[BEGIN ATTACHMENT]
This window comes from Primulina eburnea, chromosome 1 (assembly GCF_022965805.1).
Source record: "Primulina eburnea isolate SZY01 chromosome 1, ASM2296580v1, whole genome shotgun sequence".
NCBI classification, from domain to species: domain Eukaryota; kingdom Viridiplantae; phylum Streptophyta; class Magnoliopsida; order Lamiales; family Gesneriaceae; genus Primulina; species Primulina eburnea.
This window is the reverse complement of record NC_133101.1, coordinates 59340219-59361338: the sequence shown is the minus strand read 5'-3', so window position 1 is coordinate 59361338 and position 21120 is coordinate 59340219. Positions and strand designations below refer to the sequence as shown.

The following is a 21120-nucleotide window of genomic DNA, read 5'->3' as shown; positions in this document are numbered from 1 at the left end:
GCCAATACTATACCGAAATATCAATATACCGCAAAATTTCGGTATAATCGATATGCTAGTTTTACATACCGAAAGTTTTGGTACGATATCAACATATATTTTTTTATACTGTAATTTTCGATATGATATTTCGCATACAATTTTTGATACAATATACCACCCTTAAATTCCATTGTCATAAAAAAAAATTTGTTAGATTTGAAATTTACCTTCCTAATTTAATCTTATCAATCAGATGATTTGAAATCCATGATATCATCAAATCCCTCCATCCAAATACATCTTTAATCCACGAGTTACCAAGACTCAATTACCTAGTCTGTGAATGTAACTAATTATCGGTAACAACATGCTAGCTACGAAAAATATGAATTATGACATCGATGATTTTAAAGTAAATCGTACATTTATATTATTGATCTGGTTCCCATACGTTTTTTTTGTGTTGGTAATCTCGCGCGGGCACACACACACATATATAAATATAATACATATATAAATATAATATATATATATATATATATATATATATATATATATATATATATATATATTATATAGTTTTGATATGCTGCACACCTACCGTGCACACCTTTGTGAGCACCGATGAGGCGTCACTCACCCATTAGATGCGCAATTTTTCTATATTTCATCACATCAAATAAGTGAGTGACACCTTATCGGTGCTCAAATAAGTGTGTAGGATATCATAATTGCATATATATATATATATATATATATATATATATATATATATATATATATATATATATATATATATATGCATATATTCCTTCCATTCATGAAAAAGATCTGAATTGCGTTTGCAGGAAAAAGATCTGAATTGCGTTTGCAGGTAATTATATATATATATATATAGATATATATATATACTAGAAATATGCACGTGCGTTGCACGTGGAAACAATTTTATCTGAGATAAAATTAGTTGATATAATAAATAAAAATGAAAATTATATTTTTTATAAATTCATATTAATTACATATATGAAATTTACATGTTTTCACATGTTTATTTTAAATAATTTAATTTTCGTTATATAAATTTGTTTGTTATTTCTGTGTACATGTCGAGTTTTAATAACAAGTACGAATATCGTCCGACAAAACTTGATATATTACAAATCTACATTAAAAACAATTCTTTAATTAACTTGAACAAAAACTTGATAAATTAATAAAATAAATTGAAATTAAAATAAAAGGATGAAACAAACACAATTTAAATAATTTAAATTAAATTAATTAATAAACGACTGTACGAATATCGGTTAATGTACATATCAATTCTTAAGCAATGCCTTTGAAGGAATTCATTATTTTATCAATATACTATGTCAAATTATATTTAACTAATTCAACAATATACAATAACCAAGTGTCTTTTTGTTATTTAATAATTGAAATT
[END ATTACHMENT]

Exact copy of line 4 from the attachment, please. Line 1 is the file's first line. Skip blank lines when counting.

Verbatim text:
This window is the reverse complement of record NC_133101.1, coordinates 59340219-59361338: the sequence shown is the minus strand read 5'-3', so window position 1 is coordinate 59361338 and position 21120 is coordinate 59340219. Positions and strand designations below refer to the sequence as shown.